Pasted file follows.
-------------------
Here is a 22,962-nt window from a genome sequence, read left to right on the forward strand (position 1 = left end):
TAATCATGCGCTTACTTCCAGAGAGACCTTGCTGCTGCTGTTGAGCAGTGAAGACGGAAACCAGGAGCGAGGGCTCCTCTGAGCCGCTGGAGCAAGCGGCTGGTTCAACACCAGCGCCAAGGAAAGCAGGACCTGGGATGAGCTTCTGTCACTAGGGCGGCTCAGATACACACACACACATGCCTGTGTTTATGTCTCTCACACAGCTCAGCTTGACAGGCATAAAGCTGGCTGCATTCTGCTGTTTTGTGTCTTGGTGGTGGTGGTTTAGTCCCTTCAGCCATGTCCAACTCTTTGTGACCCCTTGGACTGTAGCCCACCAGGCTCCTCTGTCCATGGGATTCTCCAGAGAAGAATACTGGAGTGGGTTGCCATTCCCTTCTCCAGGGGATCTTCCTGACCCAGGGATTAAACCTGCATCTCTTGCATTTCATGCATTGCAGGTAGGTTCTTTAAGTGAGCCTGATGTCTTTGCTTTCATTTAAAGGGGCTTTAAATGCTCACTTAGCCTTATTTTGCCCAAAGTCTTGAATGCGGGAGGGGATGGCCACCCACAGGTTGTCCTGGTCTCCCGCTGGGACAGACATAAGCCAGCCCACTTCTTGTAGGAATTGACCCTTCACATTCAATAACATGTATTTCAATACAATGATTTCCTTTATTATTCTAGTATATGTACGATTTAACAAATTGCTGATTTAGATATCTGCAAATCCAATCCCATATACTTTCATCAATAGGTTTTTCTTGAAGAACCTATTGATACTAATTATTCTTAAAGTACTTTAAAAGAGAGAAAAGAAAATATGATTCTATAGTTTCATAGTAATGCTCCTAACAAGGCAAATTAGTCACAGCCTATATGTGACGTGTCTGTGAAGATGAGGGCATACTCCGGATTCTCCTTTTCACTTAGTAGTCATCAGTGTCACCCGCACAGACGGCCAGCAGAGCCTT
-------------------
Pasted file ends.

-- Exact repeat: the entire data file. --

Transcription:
Here is a 22,962-nt window from a genome sequence, read left to right on the forward strand (position 1 = left end):
TAATCATGCGCTTACTTCCAGAGAGACCTTGCTGCTGCTGTTGAGCAGTGAAGACGGAAACCAGGAGCGAGGGCTCCTCTGAGCCGCTGGAGCAAGCGGCTGGTTCAACACCAGCGCCAAGGAAAGCAGGACCTGGGATGAGCTTCTGTCACTAGGGCGGCTCAGATACACACACACACATGCCTGTGTTTATGTCTCTCACACAGCTCAGCTTGACAGGCATAAAGCTGGCTGCATTCTGCTGTTTTGTGTCTTGGTGGTGGTGGTTTAGTCCCTTCAGCCATGTCCAACTCTTTGTGACCCCTTGGACTGTAGCCCACCAGGCTCCTCTGTCCATGGGATTCTCCAGAGAAGAATACTGGAGTGGGTTGCCATTCCCTTCTCCAGGGGATCTTCCTGACCCAGGGATTAAACCTGCATCTCTTGCATTTCATGCATTGCAGGTAGGTTCTTTAAGTGAGCCTGATGTCTTTGCTTTCATTTAAAGGGGCTTTAAATGCTCACTTAGCCTTATTTTGCCCAAAGTCTTGAATGCGGGAGGGGATGGCCACCCACAGGTTGTCCTGGTCTCCCGCTGGGACAGACATAAGCCAGCCCACTTCTTGTAGGAATTGACCCTTCACATTCAATAACATGTATTTCAATACAATGATTTCCTTTATTATTCTAGTATATGTACGATTTAACAAATTGCTGATTTAGATATCTGCAAATCCAATCCCATATACTTTCATCAATAGGTTTTTCTTGAAGAACCTATTGATACTAATTATTCTTAAAGTACTTTAAAAGAGAGAAAAGAAAATATGATTCTATAGTTTCATAGTAATGCTCCTAACAAGGCAAATTAGTCACAGCCTATATGTGACGTGTCTGTGAAGATGAGGGCATACTCCGGATTCTCCTTTTCACTTAGTAGTCATCAGTGTCACCCGCACAGACGGCCAGCAGAGCCTT